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Lorenzo Palmer Latimer
1857 - 1941
  Gustave Liljestrom
1880 - 1958
Lorenzo Latimer Redwoods Thumbnail   Gustave Liljestrom Mountain Lake Thumbnail
Born in Placer County, California, Lorenzo Latimer became a prolific California landscape painter and highly respected teacher. He is best known for his watercolor paintings of picturesque views of northern California including giant redwoods, Lake Tahoe and the Sierra Nevada Mountains.

His parents failed at prospecting gold and moved to Santa Rosa. There, young Lorenzo grew up among the vineyards of Windsor, and after his father became a Superior Court judge. As a young artist, he became friends with and drinking companion of the famed Jules Tavernier and David Hitchcock. Although helpful in his artistic career, he did not take well to drinking, and this association limited his productive output. In time Latimer moved beyond the friendship, and found success and fulfillment instructing young artists. Among his students were Grace Allison Griffith, Bertha Luce Emery, and Elizabeth Hoen. In the earthquake of 1906, Latimer lost many of his works as did most San Francisco artists. He relocated to Berkeley where he maintained a residence until his death in 1941 at the age of 85. Back to the Top

  Gustave Liljestrom was born in Stockholm, Sweden. In 1902, Gustave and his brother first began American life as copper miners in Arizona. Inspired by the beauty of the Southwest to become a painter, he attended the Art Institute of Chicago. After graduation, he spent some time in China studying Chinese painting, sculpture and architecture. In 1909, Liljestrom worked as a designer and Oriental expert for Gump's in San Francisco. In the 1930's, he began a series of exhibitions which included Edgar Payne, Armin Hansen, William Ritschell, Arthur Hill Gilbert, William Wendt and himself. He was member of the Bohemian Club and the Society for Sanity in Art. Back to the Top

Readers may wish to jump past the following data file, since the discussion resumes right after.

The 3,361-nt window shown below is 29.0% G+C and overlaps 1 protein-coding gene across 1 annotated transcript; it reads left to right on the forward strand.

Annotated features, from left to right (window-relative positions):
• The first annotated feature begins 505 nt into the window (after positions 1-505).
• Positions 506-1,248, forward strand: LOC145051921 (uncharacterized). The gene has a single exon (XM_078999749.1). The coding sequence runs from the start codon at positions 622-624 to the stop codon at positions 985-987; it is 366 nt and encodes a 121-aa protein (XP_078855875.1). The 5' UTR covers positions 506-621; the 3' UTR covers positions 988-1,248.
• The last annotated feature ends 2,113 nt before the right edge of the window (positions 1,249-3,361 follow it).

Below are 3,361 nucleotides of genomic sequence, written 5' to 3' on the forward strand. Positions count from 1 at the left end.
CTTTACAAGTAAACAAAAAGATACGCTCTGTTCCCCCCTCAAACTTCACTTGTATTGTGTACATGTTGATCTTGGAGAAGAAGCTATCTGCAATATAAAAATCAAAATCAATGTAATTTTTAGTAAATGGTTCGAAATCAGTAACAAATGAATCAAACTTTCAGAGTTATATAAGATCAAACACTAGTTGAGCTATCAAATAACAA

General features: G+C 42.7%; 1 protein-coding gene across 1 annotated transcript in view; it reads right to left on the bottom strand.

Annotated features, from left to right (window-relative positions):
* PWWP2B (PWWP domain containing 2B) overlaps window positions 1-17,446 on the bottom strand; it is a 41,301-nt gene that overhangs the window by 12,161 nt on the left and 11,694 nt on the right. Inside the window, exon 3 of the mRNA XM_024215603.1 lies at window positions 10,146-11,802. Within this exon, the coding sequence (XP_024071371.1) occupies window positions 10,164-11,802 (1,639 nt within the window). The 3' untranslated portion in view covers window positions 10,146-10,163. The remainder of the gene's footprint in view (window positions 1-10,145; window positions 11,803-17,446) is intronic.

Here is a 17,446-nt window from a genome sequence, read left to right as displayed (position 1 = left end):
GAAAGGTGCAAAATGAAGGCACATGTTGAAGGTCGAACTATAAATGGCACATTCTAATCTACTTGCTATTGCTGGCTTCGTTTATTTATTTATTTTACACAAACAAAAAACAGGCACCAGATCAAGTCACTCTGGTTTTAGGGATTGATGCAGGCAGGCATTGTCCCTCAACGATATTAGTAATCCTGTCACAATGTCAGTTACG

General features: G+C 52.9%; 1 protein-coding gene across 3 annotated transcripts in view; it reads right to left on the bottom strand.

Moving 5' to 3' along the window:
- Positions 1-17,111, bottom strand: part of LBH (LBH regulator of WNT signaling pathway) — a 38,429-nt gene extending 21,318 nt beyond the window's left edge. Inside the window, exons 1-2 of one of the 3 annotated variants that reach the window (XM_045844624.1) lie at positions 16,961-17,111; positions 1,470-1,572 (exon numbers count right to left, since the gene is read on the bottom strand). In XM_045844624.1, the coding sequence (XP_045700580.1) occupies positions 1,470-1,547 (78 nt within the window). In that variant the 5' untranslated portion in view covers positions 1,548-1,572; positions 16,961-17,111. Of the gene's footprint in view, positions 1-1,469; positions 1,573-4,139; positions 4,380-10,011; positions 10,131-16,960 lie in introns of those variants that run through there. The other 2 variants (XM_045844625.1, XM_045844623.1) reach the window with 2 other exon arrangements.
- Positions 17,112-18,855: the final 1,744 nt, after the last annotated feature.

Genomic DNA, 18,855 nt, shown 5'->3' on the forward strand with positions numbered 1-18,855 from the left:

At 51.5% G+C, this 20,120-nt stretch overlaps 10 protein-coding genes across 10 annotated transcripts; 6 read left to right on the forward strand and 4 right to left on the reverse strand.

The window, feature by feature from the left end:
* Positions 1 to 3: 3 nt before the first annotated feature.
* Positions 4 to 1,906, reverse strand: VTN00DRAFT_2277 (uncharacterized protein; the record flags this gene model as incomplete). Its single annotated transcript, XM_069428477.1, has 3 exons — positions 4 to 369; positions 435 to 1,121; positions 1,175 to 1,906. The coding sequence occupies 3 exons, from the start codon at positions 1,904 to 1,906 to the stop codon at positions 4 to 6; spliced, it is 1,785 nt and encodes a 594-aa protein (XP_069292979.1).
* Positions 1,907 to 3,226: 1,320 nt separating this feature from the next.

Nellie Moody
(19th century)
  William Frederic Ritschel
1864 - 1949
Nellie Moody Grapes Stilllife Thumbnail   William Ritschel Sailboat in the Surf Thumbnail
Nellie Moody was a 19th century artist in Sonoma County California. This painting was done in 1877, and exhibits the importance of grape growing in the region at that time. All we know so far is that she lived and died in Sonoma County and that she was a skilled painter. Back to the Top  

Ritschel's works are held by at least 16 museums including the Oakland Museum of California, with an extensive collection at the Monterey Art Museum. He is discussed in over 50 reference books.

He was born in Nuremberg, Germany in 1864, and studied art at the Royal Academy in Munich before emigrating to New York City in 1895. Much of his young life was spent at sea, and it is not surprising that as an artist his focus was on capturing the sea with its many personalities. Ritschel settled in Carmel in 1911, becoming one of the first artists to establish residence there subsequent to the devastating earthquake in San Francisco in 1906. He remained in Carmel the rest of his life.

His watercolors tended to be rendered in mixed media, including gouache and pastel pigment touches. Back to the Top